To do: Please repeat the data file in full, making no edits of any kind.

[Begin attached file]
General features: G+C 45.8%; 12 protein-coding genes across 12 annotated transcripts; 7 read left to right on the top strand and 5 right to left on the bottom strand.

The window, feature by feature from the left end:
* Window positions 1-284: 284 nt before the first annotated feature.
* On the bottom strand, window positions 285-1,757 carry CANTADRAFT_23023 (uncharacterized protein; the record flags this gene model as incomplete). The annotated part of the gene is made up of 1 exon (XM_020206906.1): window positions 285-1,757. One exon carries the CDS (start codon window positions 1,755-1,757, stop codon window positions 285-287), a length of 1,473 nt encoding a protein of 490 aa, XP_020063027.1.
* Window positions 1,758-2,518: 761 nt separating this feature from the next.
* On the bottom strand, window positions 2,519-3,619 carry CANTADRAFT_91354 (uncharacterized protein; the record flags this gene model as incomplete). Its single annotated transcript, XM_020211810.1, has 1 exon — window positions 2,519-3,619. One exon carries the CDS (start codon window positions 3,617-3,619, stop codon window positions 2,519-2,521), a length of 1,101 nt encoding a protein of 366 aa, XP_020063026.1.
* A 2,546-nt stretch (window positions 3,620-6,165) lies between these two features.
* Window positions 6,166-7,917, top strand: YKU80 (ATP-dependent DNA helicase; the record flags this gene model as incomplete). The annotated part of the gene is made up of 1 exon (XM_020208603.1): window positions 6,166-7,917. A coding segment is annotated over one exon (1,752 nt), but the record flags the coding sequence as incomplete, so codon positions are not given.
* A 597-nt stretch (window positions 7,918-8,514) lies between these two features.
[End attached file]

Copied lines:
General features: G+C 45.8%; 12 protein-coding genes across 12 annotated transcripts; 7 read left to right on the top strand and 5 right to left on the bottom strand.

The window, feature by feature from the left end:
* Window positions 1-284: 284 nt before the first annotated feature.
* On the bottom strand, window positions 285-1,757 carry CANTADRAFT_23023 (uncharacterized protein; the record flags this gene model as incomplete). The annotated part of the gene is made up of 1 exon (XM_020206906.1): window positions 285-1,757. One exon carries the CDS (start codon window positions 1,755-1,757, stop codon window positions 285-287), a length of 1,473 nt encoding a protein of 490 aa, XP_020063027.1.
* Window positions 1,758-2,518: 761 nt separating this feature from the next.
* On the bottom strand, window positions 2,519-3,619 carry CANTADRAFT_91354 (uncharacterized protein; the record flags this gene model as incomplete). Its single annotated transcript, XM_020211810.1, has 1 exon — window positions 2,519-3,619. One exon carries the CDS (start codon window positions 3,617-3,619, stop codon window positions 2,519-2,521), a length of 1,101 nt encoding a protein of 366 aa, XP_020063026.1.
* A 2,546-nt stretch (window positions 3,620-6,165) lies between these two features.
* Window positions 6,166-7,917, top strand: YKU80 (ATP-dependent DNA helicase; the record flags this gene model as incomplete). The annotated part of the gene is made up of 1 exon (XM_020208603.1): window positions 6,166-7,917. A coding segment is annotated over one exon (1,752 nt), but the record flags the coding sequence as incomplete, so codon positions are not given.
* A 597-nt stretch (window positions 7,918-8,514) lies between these two features.